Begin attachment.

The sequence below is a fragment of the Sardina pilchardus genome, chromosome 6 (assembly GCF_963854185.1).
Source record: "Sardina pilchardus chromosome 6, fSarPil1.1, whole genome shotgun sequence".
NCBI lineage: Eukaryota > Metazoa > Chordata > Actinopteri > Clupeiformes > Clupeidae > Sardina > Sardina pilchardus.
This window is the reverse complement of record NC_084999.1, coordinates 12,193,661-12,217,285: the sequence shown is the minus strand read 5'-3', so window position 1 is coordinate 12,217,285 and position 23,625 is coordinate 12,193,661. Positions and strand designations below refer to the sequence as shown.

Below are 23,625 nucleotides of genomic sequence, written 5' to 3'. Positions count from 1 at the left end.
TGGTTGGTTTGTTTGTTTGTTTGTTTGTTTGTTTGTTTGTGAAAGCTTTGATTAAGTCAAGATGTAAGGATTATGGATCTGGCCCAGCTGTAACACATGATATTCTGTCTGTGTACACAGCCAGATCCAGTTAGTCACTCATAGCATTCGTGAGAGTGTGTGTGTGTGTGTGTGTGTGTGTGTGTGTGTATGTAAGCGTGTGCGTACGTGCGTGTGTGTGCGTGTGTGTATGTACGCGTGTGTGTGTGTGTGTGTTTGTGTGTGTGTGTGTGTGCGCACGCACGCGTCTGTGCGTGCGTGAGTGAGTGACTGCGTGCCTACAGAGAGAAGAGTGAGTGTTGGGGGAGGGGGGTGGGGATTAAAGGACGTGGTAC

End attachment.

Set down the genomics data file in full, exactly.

The sequence below is a fragment of the Sardina pilchardus genome, chromosome 6 (assembly GCF_963854185.1).
Source record: "Sardina pilchardus chromosome 6, fSarPil1.1, whole genome shotgun sequence".
NCBI lineage: Eukaryota > Metazoa > Chordata > Actinopteri > Clupeiformes > Clupeidae > Sardina > Sardina pilchardus.
This window is the reverse complement of record NC_084999.1, coordinates 12,193,661-12,217,285: the sequence shown is the minus strand read 5'-3', so window position 1 is coordinate 12,217,285 and position 23,625 is coordinate 12,193,661. Positions and strand designations below refer to the sequence as shown.

Below are 23,625 nucleotides of genomic sequence, written 5' to 3'. Positions count from 1 at the left end.
TGGTTGGTTTGTTTGTTTGTTTGTTTGTTTGTTTGTTTGTGAAAGCTTTGATTAAGTCAAGATGTAAGGATTATGGATCTGGCCCAGCTGTAACACATGATATTCTGTCTGTGTACACAGCCAGATCCAGTTAGTCACTCATAGCATTCGTGAGAGTGTGTGTGTGTGTGTGTGTGTGTGTGTGTGTGTATGTAAGCGTGTGCGTACGTGCGTGTGTGTGCGTGTGTGTATGTACGCGTGTGTGTGTGTGTGTGTTTGTGTGTGTGTGTGTGTGCGCACGCACGCGTCTGTGCGTGCGTGAGTGAGTGACTGCGTGCCTACAGAGAGAAGAGTGAGTGTTGGGGGAGGGGGGTGGGGATTAAAGGACGTGGTAC